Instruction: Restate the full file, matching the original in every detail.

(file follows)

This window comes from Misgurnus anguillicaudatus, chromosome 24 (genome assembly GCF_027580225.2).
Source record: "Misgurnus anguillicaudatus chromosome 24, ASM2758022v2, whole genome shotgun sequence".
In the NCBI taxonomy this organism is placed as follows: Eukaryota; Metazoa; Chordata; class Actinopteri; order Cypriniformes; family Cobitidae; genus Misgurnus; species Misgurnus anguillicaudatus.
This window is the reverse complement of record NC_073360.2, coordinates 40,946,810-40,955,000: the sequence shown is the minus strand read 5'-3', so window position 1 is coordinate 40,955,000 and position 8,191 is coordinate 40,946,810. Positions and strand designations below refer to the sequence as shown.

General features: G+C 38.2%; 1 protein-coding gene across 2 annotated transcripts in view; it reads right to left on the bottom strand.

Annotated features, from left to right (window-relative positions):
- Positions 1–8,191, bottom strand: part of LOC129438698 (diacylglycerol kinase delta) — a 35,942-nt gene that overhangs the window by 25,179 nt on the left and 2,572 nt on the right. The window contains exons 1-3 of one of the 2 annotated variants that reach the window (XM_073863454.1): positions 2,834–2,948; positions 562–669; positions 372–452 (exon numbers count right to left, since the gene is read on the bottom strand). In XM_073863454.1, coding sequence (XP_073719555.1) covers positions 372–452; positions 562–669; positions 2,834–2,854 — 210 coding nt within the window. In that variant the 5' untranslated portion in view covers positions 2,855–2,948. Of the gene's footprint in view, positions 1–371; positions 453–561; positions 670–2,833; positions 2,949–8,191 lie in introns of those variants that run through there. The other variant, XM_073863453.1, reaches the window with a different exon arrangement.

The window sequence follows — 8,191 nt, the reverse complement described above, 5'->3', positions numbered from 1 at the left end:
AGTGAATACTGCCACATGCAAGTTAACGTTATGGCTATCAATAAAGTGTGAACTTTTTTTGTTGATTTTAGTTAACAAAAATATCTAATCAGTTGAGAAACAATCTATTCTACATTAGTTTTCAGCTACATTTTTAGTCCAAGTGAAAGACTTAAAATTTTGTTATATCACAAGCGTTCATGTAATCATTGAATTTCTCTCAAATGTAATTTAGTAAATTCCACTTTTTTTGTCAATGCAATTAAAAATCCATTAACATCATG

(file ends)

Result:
This window comes from Misgurnus anguillicaudatus, chromosome 24 (genome assembly GCF_027580225.2).
Source record: "Misgurnus anguillicaudatus chromosome 24, ASM2758022v2, whole genome shotgun sequence".
In the NCBI taxonomy this organism is placed as follows: Eukaryota; Metazoa; Chordata; class Actinopteri; order Cypriniformes; family Cobitidae; genus Misgurnus; species Misgurnus anguillicaudatus.
This window is the reverse complement of record NC_073360.2, coordinates 40,946,810-40,955,000: the sequence shown is the minus strand read 5'-3', so window position 1 is coordinate 40,955,000 and position 8,191 is coordinate 40,946,810. Positions and strand designations below refer to the sequence as shown.

General features: G+C 38.2%; 1 protein-coding gene across 2 annotated transcripts in view; it reads right to left on the bottom strand.

Annotated features, from left to right (window-relative positions):
- Positions 1–8,191, bottom strand: part of LOC129438698 (diacylglycerol kinase delta) — a 35,942-nt gene that overhangs the window by 25,179 nt on the left and 2,572 nt on the right. The window contains exons 1-3 of one of the 2 annotated variants that reach the window (XM_073863454.1): positions 2,834–2,948; positions 562–669; positions 372–452 (exon numbers count right to left, since the gene is read on the bottom strand). In XM_073863454.1, coding sequence (XP_073719555.1) covers positions 372–452; positions 562–669; positions 2,834–2,854 — 210 coding nt within the window. In that variant the 5' untranslated portion in view covers positions 2,855–2,948. Of the gene's footprint in view, positions 1–371; positions 453–561; positions 670–2,833; positions 2,949–8,191 lie in introns of those variants that run through there. The other variant, XM_073863453.1, reaches the window with a different exon arrangement.

The window sequence follows — 8,191 nt, the reverse complement described above, 5'->3', positions numbered from 1 at the left end:
AGTGAATACTGCCACATGCAAGTTAACGTTATGGCTATCAATAAAGTGTGAACTTTTTTTGTTGATTTTAGTTAACAAAAATATCTAATCAGTTGAGAAACAATCTATTCTACATTAGTTTTCAGCTACATTTTTAGTCCAAGTGAAAGACTTAAAATTTTGTTATATCACAAGCGTTCATGTAATCATTGAATTTCTCTCAAATGTAATTTAGTAAATTCCACTTTTTTTGTCAATGCAATTAAAAATCCATTAACATCATG